• It has come to our attention that some users may have been "banned" when they tried to change their passwords after the site was hacked due to a glitch in the old vBulletin software. This would have occurred around the end of February and does not apply after the site was converted to Xenforo. If you believe you were affected by this, please contact a staff member or use the Contact us link at the bottom of any forum page.

Suicide, a political issue


crosswind

Active member
Joined
Oct 15, 2003
Messages
160
In the main suicide is a political issue that has stayed underneath most radar screens for a long time. The stigma associated with it has contributed greatly to the minimising of this silent tragedy in the public consciousness. The problem being that when the subject does become an urgent issue, when a person talks about suicidal feelings/intent, the person themselves may not know what to do and those around her/him may not know what to do. Ignorance breeds stigma, stigma and prejudice ensures ignorance.

Last year 444 people committed suicide, that's more than died on the roads last year, a third more. The CSO has 39 murders for last year, can you imagine the outcry if another zero was added onto that figure and instead of dozens of murders there were hundreds what the reaction would be? There's a strong sense of purpose to the campaign to prevent accidents and in particular road deaths. When the figures go up hard questions are asked and the effort is made to get the public to slow down, not drink and drive and obey the rules of the road. Inevitably there will be some accidents and some fatalities and it's very likely the same for suicides, some just won't be preventable. But it doesn't stop the safety drive for cars so why should it stop suicide prevention efforts.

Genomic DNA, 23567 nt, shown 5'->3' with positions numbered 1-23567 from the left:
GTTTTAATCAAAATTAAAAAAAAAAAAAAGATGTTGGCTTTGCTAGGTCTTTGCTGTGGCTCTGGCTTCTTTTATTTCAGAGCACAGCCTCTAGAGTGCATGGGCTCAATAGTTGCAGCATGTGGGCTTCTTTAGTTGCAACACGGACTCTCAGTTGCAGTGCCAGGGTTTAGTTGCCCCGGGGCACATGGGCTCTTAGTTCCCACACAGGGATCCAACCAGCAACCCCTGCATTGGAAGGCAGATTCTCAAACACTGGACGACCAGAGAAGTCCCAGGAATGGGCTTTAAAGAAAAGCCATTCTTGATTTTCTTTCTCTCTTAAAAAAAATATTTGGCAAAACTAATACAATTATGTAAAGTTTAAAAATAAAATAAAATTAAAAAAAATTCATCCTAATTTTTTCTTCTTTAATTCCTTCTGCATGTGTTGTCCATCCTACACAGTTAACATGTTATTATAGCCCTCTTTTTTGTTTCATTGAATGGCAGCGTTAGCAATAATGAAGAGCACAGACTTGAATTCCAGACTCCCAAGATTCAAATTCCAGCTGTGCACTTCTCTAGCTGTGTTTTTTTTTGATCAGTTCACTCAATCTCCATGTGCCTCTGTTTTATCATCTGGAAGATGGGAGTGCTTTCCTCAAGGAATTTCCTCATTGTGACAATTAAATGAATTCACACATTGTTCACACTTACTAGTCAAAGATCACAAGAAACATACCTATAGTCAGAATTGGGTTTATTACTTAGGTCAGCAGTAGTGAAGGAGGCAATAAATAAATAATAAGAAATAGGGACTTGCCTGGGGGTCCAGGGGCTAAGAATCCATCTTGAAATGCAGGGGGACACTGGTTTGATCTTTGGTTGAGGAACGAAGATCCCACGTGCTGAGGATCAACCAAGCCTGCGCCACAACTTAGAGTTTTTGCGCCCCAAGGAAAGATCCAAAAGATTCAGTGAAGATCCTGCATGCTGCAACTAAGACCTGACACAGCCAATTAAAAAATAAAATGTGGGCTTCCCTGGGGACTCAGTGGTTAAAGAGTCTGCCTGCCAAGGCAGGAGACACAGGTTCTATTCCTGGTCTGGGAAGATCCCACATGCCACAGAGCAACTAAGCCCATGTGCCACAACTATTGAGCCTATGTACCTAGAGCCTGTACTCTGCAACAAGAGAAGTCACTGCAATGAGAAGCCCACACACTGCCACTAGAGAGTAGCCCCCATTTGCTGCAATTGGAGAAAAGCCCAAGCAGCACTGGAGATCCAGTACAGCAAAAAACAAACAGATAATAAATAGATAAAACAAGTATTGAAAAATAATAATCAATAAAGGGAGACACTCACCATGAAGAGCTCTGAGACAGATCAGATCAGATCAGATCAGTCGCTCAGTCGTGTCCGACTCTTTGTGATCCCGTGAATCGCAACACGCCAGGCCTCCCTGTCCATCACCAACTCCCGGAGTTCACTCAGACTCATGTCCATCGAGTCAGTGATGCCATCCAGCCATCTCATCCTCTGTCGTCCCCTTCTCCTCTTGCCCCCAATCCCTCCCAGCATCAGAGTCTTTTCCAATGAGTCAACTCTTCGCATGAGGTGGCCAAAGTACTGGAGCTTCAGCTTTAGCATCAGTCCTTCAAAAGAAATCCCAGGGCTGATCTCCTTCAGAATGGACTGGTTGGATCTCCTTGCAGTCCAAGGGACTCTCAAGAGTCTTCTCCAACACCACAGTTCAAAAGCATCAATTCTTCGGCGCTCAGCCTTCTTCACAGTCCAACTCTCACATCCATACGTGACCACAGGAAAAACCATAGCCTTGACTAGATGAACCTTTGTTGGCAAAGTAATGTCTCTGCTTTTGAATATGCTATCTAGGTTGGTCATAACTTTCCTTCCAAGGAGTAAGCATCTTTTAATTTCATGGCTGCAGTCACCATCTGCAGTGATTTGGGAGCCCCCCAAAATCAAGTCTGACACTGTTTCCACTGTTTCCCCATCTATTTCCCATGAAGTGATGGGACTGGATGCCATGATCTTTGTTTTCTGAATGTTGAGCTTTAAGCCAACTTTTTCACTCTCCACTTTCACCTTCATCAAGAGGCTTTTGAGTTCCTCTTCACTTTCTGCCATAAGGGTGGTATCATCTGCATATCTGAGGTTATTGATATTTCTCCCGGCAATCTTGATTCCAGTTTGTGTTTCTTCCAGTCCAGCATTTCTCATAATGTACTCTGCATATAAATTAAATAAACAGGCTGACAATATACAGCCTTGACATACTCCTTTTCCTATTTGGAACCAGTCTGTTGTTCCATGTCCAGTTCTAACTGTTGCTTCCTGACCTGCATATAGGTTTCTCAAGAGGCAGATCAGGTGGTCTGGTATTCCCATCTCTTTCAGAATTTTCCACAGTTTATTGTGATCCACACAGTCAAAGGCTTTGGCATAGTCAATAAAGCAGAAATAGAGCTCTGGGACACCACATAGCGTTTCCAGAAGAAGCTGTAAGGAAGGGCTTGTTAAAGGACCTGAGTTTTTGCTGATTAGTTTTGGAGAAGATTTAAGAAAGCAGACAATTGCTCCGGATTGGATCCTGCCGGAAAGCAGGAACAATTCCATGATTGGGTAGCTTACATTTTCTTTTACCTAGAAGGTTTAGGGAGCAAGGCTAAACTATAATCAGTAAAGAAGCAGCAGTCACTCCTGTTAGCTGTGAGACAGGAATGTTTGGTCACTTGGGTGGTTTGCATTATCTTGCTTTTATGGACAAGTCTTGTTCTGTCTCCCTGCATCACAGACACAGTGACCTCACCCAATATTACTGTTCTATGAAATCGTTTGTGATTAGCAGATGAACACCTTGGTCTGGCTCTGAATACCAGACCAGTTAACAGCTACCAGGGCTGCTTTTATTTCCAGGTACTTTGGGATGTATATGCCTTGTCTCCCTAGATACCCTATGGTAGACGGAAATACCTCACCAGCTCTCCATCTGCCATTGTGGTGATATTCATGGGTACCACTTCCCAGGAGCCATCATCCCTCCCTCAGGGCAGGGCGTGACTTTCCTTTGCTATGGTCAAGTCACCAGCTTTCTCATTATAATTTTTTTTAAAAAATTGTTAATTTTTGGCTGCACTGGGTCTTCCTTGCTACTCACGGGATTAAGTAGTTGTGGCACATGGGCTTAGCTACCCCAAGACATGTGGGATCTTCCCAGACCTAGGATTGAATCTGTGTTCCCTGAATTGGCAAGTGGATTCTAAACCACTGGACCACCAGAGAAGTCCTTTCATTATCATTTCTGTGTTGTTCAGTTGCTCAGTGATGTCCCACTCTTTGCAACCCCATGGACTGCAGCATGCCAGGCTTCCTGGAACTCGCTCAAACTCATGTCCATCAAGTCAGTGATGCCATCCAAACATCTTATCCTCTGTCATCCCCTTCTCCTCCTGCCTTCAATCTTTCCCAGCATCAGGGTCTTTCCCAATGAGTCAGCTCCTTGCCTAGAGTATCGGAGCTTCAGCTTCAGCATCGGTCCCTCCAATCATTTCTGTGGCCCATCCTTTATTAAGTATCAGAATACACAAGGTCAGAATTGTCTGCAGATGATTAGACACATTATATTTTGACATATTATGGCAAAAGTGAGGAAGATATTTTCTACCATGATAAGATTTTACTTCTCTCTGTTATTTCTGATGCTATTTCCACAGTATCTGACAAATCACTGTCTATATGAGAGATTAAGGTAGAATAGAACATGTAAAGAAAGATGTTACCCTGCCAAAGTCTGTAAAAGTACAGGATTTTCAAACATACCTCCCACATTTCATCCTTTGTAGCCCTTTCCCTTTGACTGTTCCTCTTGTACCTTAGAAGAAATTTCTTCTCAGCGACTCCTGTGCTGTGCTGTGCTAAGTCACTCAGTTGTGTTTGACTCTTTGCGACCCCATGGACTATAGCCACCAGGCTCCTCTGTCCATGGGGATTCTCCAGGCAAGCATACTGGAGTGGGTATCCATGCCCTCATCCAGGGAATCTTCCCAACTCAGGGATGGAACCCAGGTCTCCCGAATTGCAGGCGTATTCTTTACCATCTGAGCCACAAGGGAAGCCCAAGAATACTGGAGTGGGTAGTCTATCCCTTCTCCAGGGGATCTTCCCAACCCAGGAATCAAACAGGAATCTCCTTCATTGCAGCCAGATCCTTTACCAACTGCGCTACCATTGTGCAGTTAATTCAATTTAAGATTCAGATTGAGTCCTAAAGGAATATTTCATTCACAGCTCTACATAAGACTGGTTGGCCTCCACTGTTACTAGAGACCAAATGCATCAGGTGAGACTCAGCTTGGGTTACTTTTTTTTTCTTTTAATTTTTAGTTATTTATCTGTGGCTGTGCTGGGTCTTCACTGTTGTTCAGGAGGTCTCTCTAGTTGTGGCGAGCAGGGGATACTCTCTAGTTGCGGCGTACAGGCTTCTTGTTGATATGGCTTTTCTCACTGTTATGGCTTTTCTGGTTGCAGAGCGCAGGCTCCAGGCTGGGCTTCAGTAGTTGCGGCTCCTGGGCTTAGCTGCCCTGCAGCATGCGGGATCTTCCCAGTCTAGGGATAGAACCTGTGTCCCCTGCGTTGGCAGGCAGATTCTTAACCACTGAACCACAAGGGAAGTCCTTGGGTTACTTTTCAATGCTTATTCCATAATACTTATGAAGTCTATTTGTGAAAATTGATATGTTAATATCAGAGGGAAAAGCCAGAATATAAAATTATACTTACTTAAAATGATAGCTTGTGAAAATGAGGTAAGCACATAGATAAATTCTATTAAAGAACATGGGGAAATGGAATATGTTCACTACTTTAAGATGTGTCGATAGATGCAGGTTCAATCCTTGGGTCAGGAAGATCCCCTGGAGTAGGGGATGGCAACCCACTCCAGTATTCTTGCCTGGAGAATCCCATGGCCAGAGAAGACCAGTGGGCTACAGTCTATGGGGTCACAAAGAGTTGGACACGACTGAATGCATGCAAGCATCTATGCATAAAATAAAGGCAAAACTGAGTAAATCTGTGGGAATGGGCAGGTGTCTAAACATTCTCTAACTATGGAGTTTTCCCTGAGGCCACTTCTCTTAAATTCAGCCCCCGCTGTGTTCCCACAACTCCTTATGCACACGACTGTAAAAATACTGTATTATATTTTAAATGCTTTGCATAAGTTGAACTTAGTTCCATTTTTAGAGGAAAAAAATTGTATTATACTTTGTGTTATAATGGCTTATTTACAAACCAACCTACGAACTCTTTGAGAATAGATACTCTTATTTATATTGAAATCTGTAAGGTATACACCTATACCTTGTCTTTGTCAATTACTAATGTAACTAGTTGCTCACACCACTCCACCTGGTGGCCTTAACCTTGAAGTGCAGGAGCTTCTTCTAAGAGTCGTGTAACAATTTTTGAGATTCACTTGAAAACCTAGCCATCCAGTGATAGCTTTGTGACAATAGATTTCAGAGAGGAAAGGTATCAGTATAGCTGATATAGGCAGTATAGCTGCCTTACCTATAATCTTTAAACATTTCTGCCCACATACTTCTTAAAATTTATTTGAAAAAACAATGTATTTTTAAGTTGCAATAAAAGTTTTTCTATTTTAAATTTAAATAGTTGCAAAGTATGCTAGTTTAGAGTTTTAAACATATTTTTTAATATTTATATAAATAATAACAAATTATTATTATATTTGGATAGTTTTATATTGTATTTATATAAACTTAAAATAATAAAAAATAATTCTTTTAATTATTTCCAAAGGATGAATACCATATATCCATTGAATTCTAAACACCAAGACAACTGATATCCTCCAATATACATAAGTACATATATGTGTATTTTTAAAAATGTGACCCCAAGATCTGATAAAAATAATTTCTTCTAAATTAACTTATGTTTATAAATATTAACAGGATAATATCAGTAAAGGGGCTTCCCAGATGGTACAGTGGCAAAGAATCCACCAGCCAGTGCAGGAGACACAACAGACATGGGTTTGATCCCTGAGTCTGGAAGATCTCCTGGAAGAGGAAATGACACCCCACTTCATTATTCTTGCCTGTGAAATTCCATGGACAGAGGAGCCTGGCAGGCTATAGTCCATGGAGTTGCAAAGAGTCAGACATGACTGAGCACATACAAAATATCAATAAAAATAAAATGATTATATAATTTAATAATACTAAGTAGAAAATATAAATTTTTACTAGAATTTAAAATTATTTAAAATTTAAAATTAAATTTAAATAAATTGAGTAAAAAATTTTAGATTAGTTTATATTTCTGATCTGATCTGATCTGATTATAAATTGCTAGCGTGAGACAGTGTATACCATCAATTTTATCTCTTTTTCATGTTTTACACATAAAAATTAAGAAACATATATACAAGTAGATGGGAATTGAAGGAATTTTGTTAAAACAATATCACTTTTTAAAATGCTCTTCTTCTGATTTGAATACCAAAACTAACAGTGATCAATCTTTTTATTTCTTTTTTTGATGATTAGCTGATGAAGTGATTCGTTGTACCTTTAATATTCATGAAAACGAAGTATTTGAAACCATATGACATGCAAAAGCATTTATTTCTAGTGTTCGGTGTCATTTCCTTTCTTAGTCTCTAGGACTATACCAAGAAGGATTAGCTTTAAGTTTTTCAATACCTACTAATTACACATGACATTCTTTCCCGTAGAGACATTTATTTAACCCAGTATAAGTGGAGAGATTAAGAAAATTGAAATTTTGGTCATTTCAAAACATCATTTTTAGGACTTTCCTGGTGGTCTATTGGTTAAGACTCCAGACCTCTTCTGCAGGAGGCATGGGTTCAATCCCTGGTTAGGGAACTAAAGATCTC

Suicide and mental health difficulties aren't the preserve of any one sector of society and it is tragic to hear the questions as to why? after a person has committed suicide. Maybe if we asked that question and try to answer it now, not so many people will end up asking that question having lost someone close to suicide. Things have gotten worse in recent years and our response as a society has been poor with the exceptions of some shining lights. Some are willing to face up to the issue of suicide and the poor shape of the mental health services and great respect is due to them. And if modern Ireland is to build a real quality of life, this is an area where a massive change in urgency is needed.
 

badinage

Well-known member
Joined
Oct 21, 2004
Messages
776
a massive change in urgency is needed.
What exactly can be done to begin to chip away at the suicide rate? I've heard numerous posters suggest an increase in funding, but I'd like to know what specifically they think that money would be invested in?

Should we hire more counsellors in schools and universitys, to allow greater access to them? launch advertising/awareness programmes aimed at those currently nearing suicidal states of mind to inform them where they can turn to for support, and also at their friends, colleagues and loved ones to inform them of warning signs to look out for, and ways they can help the individual in difficulty? Do we need to increase funding for follow-up programmes in hospitals for those who attempt suicide or seek treatment after self-harm?
 

meathMan

New member
Joined
Dec 20, 2004
Messages
1
"In the main suicide is a political issue"

But is it really ? The causes of suicide may be a political issue,but suicide itsself cant be , unless of course there's a political solution to suicide. I have to agree with the realism of badinage on this, Saying "We must do somthing " without naming the "something" isn't saying much at all.

Write to your FF TD, I'm sure he'll agreee that the gov. should "have a look at it".
 

crosswind

Active member
Joined
Oct 15, 2003
Messages
160
What exactly can be done to begin to chip away at the suicide rate? I've heard numerous posters suggest an increase in funding, but I'd like to know what specifically they think that money would be invested in?